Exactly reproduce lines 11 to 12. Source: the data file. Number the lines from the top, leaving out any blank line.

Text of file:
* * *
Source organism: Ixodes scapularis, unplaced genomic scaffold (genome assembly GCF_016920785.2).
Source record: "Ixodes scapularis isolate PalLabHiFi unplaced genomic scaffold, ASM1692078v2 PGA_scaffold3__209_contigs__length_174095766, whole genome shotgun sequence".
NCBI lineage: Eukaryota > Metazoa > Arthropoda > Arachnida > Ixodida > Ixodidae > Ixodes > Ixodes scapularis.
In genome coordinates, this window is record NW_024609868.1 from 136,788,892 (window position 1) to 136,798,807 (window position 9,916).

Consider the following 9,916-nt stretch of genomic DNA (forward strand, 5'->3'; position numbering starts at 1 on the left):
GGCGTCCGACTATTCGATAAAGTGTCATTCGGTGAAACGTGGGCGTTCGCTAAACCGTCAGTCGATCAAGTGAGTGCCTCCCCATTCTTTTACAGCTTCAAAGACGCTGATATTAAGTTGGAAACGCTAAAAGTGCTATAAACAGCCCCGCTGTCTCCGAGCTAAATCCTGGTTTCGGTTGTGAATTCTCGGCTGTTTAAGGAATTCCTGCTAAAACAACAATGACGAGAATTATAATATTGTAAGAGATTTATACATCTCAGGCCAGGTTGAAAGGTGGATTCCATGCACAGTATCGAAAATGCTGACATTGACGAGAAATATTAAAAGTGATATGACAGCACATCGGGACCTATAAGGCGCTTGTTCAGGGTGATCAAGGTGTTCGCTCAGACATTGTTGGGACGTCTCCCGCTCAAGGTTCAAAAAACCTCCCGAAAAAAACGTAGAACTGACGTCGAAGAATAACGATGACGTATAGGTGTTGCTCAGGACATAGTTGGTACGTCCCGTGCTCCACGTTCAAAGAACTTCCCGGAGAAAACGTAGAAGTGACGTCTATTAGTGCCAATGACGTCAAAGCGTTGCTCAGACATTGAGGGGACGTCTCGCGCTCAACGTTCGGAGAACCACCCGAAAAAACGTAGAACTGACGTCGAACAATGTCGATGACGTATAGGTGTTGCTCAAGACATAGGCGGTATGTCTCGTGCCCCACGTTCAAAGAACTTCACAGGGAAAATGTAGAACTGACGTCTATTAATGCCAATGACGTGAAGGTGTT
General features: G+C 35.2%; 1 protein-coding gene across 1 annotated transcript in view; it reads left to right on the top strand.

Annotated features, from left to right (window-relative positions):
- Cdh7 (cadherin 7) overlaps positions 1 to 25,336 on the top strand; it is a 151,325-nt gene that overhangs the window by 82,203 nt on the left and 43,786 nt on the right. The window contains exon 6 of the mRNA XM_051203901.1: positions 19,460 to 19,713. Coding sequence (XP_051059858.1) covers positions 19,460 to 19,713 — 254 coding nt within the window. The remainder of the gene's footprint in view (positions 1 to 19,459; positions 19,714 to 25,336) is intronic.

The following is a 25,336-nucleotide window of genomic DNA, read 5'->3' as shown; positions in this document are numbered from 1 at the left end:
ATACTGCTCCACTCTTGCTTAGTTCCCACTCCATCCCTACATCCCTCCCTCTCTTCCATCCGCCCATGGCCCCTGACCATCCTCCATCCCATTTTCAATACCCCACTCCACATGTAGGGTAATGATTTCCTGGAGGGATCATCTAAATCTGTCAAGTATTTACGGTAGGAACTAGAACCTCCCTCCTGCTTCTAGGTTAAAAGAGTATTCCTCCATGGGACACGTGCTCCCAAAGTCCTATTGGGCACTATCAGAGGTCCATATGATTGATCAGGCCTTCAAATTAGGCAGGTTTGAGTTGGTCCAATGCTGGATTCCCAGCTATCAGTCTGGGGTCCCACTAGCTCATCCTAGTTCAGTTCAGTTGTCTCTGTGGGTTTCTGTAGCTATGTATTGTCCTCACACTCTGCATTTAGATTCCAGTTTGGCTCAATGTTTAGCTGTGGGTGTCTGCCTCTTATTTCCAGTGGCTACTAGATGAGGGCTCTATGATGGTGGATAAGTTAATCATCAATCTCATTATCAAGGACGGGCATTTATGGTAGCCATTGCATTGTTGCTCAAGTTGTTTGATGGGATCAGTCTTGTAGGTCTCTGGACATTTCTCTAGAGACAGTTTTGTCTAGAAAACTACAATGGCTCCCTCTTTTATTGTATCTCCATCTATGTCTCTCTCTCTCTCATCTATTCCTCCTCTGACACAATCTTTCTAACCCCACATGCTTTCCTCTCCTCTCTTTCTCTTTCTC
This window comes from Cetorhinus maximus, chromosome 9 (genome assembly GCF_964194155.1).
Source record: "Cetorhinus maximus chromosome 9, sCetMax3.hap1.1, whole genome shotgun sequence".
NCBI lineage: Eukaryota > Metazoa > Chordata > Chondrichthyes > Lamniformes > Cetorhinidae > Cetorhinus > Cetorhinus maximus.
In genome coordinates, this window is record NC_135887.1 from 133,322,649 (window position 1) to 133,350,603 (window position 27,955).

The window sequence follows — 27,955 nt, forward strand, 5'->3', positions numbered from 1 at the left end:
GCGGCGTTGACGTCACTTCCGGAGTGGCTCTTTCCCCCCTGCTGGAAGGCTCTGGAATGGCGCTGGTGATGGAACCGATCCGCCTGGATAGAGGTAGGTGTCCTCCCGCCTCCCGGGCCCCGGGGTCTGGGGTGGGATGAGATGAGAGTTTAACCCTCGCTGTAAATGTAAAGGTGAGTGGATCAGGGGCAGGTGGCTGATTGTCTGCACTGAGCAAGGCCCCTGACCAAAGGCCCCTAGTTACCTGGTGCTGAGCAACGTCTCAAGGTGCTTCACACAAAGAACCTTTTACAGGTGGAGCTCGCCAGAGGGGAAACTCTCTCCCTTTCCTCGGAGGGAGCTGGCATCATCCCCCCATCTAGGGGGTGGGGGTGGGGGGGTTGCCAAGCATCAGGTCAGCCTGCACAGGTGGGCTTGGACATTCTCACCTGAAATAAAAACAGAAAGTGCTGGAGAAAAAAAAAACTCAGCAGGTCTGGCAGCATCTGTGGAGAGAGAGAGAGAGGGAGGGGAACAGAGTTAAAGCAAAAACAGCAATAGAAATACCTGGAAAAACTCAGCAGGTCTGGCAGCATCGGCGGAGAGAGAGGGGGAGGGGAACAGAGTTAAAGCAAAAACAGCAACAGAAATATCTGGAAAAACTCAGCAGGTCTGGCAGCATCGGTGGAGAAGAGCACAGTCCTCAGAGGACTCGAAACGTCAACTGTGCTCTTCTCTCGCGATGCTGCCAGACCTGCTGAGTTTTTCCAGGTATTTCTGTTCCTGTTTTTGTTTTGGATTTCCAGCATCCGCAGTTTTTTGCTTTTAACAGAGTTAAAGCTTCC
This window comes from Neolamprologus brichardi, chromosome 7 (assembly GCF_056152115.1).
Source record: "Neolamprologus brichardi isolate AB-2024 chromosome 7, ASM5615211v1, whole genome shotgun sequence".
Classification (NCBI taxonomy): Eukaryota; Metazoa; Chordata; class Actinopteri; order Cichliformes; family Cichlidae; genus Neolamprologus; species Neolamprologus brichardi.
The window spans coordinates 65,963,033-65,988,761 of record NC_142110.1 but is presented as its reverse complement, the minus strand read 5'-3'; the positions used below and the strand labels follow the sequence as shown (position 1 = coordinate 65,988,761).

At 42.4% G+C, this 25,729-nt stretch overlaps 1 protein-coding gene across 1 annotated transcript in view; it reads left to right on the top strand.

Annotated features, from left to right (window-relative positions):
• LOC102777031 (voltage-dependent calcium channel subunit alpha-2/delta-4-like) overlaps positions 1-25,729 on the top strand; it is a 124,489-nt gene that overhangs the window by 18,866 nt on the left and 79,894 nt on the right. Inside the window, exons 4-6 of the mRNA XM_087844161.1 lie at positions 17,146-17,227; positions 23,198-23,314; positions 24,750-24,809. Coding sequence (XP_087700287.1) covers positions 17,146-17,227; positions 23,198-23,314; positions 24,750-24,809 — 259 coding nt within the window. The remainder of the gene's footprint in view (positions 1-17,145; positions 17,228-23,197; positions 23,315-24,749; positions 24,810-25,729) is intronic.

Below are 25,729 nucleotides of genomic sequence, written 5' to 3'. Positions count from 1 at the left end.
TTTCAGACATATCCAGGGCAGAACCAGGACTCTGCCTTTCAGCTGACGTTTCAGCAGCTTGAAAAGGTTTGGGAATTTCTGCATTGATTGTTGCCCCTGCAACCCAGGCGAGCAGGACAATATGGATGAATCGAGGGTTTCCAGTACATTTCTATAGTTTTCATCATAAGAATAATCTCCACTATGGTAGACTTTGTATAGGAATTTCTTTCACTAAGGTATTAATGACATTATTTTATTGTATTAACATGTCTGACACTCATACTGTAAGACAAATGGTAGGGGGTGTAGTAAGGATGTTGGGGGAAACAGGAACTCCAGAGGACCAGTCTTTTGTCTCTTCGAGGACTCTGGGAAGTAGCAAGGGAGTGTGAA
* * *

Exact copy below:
ATACTGCTCCACTCTTGCTTAGTTCCCACTCCATCCCTACATCCCTCCCTCTCTTCCATCCGCCCATGGCCCCTGACCATCCTCCATCCCATTTTCAATACCCCACTCCACATGTAGGGTAATGATTTCCTGGAGGGATCATCTAAATCTGTCAAGTATTTACGGTAGGAACTAGAACCTCCCTCCTGCTTCTAGGTTAAAAGAGTATTCCTCCATGGGACACGTGCTCCCAAAGTCCTATTGGGCACTATCAGAGGTCCATATGATTGATCAGGCCTTCAAATTAGGCAGGTTTGAGTTGGTCCAATGCTGGATTCCCAGCTATCAGTCTGGGGTCCCACTAGCTCATCCTAGTTCAGTTCAGTTGTCTCTGTGGGTTTCTGTAGCTATGTATTGTCCTCACACTCTGCATTTAGATTCCAGTTTGGCTCAATGTTTAGCTGTGGGTGTCTGCCTCTTATTTCCAGTGGCTACTAGATGAGGGCTCTATGATGGTGGATAAGTTAATCATCAATCTCATTATCAAGGACGGGCATTTATGGTAGCCATTGCATTGTTGCTCAAGTTGTTTGATGGGATCAGTCTTGTAGGTCTCTGGACATTTCTCTAGAGACAGTTTTGTCTAGAAAACTACAATGGCTCCCTCTTTTATTGTATCTCCATCTATGTCTCTCTCTCTCTCATCTATTCCTCCTCTGACACAATCTTTCTAACCCCACATGCTTTCCTCTCCTCTCTTTCTCTTTCTC
This window comes from Cetorhinus maximus, chromosome 9 (genome assembly GCF_964194155.1).